THE POWER AND THE STORY: How the Crafted Presidential Narrative Has Determined Political Success from George Washington to George W. Bush

Evan Cornog, Author
Evan Cornog, Author . Penguin Press $24.95 (320p) ISBN 978-1-59420-022-9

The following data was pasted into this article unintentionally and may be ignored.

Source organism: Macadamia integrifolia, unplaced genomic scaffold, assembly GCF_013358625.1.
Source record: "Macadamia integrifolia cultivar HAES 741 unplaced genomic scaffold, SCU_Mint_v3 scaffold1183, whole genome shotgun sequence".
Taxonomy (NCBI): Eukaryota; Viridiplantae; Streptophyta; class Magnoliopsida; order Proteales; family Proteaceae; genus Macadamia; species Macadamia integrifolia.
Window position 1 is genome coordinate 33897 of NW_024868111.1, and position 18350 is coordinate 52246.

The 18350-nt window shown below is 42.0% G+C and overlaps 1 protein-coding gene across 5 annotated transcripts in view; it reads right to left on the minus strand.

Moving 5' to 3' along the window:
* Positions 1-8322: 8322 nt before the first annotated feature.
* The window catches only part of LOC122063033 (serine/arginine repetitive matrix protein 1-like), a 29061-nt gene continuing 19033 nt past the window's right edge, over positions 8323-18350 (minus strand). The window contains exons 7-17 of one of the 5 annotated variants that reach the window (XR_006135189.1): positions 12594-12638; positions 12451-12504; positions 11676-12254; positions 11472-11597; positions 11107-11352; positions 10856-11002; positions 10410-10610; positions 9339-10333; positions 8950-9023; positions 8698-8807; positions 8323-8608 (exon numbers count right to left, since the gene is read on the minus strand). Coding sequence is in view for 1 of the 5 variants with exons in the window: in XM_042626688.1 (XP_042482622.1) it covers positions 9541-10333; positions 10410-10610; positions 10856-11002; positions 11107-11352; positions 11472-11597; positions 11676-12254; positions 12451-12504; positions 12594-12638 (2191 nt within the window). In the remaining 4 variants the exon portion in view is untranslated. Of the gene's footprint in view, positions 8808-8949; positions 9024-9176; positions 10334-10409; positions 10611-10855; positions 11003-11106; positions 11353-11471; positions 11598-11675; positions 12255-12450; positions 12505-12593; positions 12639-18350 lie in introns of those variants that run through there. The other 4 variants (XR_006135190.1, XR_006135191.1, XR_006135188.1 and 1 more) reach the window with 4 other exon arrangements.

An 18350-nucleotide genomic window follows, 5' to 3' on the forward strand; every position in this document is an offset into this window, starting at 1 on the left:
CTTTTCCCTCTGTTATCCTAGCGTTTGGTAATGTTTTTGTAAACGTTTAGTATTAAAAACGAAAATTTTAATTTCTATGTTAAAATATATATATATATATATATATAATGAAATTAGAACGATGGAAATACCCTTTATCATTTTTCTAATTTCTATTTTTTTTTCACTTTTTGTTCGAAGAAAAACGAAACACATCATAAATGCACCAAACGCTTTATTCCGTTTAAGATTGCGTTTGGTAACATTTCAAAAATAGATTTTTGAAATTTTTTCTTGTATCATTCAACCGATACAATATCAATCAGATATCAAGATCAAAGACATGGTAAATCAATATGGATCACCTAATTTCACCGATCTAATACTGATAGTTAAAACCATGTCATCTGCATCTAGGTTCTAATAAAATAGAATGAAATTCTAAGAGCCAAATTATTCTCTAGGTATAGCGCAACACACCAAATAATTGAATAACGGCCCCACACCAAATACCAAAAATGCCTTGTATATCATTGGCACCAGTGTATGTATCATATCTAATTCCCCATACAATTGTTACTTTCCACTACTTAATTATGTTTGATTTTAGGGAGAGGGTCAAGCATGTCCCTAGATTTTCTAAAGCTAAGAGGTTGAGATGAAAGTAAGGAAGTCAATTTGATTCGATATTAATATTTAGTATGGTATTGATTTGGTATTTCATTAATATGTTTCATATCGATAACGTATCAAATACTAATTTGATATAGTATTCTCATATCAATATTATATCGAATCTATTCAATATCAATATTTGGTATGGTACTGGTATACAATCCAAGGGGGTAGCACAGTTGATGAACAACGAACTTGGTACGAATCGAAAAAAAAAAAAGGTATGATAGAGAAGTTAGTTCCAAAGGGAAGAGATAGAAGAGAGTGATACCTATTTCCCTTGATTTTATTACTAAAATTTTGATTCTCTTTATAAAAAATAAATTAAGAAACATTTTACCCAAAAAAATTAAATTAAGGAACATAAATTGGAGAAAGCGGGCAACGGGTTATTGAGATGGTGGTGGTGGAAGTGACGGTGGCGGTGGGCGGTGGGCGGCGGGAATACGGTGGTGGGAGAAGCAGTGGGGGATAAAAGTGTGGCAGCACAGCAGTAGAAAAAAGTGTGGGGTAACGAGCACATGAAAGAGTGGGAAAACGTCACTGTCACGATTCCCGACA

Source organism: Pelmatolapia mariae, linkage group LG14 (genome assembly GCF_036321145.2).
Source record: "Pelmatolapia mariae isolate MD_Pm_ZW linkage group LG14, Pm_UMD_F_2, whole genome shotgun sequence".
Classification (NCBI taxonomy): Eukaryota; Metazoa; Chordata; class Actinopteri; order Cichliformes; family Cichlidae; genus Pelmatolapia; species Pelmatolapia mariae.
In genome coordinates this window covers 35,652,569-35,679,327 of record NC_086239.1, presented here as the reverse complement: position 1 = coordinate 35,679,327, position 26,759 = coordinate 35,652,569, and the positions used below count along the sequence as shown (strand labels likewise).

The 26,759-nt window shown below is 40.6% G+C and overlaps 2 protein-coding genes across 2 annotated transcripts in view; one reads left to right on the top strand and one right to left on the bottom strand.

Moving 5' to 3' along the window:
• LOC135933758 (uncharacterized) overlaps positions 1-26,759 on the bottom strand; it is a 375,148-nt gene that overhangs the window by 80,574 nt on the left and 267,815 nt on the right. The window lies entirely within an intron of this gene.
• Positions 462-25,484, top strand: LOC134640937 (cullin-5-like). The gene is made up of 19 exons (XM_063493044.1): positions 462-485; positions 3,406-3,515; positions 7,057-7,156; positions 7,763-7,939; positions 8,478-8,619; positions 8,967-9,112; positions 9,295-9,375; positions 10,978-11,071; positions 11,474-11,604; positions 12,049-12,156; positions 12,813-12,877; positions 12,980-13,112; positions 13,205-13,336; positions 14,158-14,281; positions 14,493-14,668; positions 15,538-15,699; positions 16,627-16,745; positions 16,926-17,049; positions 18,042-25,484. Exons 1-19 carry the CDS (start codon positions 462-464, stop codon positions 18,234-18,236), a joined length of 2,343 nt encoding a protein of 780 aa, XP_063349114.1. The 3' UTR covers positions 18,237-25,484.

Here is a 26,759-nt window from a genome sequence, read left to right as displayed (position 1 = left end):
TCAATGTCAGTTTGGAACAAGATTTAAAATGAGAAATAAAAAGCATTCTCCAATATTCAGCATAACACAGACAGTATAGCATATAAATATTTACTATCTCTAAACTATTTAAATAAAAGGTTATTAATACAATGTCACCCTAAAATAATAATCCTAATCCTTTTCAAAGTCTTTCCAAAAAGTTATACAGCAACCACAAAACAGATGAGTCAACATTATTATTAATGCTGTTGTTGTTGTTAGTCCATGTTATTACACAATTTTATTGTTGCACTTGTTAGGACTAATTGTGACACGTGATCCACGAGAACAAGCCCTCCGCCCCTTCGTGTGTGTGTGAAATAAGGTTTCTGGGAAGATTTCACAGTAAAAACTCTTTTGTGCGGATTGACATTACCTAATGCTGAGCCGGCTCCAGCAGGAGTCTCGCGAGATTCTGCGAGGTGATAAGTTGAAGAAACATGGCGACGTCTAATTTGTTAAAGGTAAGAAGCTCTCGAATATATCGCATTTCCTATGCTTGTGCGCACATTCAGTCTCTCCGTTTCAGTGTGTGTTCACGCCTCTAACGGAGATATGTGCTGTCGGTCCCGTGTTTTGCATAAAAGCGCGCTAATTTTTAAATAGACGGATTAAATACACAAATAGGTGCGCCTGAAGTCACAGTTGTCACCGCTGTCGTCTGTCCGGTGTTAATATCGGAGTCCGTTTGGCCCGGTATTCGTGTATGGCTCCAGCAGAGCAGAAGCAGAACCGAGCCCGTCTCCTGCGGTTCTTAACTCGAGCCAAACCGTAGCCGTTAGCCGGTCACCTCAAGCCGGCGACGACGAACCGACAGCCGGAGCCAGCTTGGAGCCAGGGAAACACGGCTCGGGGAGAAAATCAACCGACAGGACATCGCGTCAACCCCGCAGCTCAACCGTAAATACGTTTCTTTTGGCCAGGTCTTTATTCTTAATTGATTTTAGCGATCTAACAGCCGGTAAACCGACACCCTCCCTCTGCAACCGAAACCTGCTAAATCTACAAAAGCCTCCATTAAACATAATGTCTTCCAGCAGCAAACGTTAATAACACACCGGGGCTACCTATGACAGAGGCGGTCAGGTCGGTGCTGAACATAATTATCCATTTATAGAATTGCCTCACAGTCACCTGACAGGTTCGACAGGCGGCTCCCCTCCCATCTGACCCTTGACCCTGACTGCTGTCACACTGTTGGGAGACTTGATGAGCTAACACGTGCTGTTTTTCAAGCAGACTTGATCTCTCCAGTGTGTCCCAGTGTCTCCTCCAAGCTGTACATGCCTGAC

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Repackaging presidential history for our age of "spin," Cornog's lively if reductionist work argues that it's "the battle of stories, not the debate on issues, that determines how Americans respond to a presidential contender." In making this argument, Cornog, associate dean at Columbia's journalism school and author of Hats in the Ring , a campaign history, touches on the roles of candidates, the public, the press and historians in crafting (or debunking) images and reputations. No reader will put down the book without greater appreciation of the role of tales, both tall and true, in our public history. To his credit, Cornog only occasionally drops into cynicism, as when he says that the role of images shows "the relative unimportance of truth." But sometimes he succumbs to melodrama, as in his grandiose conclusion: "The future of the nation, and the world, depends upon the abilities of American citizens to choose the right stories." And devoting a full chapter only to George W. Bush seems a ploy for media attention in this election year. More seriously, Cornog shortchanges such other important historical factors as presidential actions and national power. In sum, this is a pleasant but not weighty work. Agent, Melanie Jackson. (On sale Aug. 9)

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